Another two weeks until many sheltering in Victoria parks find temporary housing

Another two weeks until many sheltering in Victoria parks find temporary housing
File Photo
As of May 1, 24/7 camping in Victoria will be banned and as of now, there are enough shelter spaces to house everyone, but not all of them are ready.

The May 1 deadline to house everyone sheltering in Victoria parks is looming.

“You think that we want to be doing this? You think we’re proud to be living like this as a camper?” said Collin Spires who is living in Beacon Hill Park.

“We’re sheltering for gods sakes! We have nowhere else to go.”

Those taking shelter in parks all over Victoria, like Elijah M.C. Leister, are getting ready to move out.

“I’ve got shelter that I’ve received. Personally, I have Russell Street,” said Leister.

As of Saturday, May 1, all-day camping in Victoria ends.

At the tiny home village in North Park, however, the project isn’t quite complete and the finishing touches are still being made.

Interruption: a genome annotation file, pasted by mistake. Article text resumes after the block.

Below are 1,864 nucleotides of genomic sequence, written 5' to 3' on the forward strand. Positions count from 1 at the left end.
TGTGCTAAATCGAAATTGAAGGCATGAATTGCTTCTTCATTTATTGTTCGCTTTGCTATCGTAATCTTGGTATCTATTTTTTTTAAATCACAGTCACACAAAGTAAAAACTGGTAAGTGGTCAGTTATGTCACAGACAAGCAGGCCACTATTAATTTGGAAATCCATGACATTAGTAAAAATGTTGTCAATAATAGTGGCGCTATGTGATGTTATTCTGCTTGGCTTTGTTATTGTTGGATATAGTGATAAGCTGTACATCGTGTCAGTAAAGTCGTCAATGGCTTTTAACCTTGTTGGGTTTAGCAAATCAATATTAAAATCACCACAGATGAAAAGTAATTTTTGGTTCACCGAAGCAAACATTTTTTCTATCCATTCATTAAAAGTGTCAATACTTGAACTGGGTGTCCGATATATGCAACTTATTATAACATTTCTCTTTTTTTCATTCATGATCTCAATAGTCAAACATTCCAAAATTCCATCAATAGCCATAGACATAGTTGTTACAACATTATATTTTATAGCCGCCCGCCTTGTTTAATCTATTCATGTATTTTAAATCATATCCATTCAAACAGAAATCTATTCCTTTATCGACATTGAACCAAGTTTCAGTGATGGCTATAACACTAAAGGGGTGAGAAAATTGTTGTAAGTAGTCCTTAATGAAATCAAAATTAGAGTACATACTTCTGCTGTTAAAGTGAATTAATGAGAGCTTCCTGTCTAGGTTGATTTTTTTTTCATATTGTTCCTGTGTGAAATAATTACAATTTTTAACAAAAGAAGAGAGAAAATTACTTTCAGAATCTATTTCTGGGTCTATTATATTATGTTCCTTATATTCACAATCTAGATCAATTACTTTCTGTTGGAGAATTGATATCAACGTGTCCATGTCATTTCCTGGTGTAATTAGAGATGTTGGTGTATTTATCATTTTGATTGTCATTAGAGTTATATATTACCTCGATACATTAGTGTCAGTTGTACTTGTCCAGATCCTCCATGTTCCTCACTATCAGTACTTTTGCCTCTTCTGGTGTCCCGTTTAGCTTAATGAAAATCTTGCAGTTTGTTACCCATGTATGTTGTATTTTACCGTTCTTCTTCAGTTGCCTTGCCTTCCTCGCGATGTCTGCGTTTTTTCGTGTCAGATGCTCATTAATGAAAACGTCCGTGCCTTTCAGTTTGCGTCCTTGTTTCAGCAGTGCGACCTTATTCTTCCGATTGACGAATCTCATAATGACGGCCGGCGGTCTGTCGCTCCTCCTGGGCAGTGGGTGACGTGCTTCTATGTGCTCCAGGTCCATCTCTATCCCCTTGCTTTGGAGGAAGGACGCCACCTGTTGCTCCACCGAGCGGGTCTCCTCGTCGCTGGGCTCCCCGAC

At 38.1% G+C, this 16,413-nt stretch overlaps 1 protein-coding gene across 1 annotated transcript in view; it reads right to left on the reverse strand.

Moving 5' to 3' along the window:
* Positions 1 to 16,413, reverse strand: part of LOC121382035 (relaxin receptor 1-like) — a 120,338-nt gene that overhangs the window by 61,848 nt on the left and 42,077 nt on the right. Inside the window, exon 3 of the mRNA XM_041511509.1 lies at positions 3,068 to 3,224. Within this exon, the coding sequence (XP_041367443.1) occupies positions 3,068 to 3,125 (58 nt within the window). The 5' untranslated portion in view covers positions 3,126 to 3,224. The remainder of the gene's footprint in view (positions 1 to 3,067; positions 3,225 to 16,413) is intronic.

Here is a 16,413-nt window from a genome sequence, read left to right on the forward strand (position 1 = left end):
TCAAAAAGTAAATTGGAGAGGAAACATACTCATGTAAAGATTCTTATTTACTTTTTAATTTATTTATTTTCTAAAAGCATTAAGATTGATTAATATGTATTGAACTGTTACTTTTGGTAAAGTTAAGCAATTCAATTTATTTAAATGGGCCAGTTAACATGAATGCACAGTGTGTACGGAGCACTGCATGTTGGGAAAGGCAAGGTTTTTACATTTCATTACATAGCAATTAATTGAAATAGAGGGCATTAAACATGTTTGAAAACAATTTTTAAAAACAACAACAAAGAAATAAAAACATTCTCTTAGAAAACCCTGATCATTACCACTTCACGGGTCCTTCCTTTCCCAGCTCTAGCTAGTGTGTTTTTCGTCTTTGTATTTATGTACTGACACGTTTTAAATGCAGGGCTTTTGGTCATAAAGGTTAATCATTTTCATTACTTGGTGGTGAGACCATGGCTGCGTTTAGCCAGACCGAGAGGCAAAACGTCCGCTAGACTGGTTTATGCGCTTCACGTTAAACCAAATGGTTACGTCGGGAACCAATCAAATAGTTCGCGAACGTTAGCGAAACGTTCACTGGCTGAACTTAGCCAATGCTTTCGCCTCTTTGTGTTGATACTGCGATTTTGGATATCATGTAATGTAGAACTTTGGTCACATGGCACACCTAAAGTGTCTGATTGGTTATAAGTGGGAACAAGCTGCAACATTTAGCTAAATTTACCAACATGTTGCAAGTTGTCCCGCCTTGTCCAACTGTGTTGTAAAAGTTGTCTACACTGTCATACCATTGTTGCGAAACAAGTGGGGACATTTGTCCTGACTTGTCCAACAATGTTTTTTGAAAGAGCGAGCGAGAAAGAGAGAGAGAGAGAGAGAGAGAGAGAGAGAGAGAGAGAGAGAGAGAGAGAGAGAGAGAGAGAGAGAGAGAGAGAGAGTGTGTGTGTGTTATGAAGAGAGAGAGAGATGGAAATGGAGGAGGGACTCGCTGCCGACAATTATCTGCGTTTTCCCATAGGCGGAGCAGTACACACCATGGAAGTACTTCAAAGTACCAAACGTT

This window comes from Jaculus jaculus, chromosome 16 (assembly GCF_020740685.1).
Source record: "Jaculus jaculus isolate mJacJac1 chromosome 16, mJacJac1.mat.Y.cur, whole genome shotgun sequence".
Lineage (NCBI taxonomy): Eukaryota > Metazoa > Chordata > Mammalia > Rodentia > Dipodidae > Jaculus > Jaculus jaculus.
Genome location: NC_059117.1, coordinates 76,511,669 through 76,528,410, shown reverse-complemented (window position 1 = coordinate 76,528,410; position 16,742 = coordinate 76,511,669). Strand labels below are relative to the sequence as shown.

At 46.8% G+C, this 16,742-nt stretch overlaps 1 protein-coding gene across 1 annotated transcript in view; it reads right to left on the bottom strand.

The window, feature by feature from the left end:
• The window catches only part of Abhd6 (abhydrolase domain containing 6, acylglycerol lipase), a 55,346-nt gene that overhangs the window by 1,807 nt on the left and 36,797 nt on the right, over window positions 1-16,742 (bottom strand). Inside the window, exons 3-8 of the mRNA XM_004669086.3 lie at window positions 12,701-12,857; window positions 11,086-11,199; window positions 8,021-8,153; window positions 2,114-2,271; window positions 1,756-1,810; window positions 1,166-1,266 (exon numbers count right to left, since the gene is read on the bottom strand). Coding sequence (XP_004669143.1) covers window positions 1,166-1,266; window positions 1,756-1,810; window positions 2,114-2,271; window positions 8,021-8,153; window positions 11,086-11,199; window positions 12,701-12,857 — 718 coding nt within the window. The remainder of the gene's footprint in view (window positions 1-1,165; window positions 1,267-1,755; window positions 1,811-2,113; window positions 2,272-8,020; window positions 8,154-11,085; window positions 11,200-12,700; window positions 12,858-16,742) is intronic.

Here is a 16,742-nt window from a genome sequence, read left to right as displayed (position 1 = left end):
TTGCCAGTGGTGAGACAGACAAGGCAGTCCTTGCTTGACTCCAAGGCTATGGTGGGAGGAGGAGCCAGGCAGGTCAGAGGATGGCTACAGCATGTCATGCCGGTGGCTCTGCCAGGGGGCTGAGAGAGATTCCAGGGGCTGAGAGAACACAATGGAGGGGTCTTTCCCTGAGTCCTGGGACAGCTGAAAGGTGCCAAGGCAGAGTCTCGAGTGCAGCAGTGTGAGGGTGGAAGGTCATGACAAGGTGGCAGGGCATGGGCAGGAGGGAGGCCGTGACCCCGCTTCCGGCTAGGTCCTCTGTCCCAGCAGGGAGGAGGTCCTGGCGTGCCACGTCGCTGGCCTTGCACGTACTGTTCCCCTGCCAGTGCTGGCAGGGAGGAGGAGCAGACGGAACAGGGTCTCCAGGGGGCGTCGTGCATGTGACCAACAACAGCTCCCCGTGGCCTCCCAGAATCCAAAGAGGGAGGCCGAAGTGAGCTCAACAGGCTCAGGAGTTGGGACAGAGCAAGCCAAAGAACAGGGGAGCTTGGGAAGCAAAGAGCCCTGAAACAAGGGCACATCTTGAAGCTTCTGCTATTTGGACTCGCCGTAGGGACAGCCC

“There have been some supply chain issues, but the offers have been made…and the moves will begin May 12th,” said Victoria Mayor Lisa Helps.

So what will happen in the two weeks in between? Those sheltering in parks expect confusion.

“For those that don’t take it on May 1st, it’s going to be mayhem around here,” said Fred Smith who is living in Beacon Hill Park.

The city says while they plan to enforce their new ban on all-day camping as of May 1, they’re assuring a “measured approach” to enforcement.

“We’re going to be taking an individualized approach to enforcement, so if somebody has an offer to move inside to a tiny home or motel room or the Russell Street Transitional Housing area, they won’t be asked to take their tents down as long as they’re intending to go inside,” said Helps.

For many who have been sheltering outside for over a year now, the transition inside isn’t an easy one, as they uproot from one community to another.

“Just the act of having a roof over your head, a shower a washroom, privacy, that alone helps to bring down people’s stress. And provide an opportunity for some stability, which they may not have had for years,” said Kelly Roth, executive director of the Greater Victoria Coalition To End Homelessness

An opportunity that the city, province and all the stakeholders hope is a safer, clearer path to permanent housing.

Kori SidawayKori Sidaway

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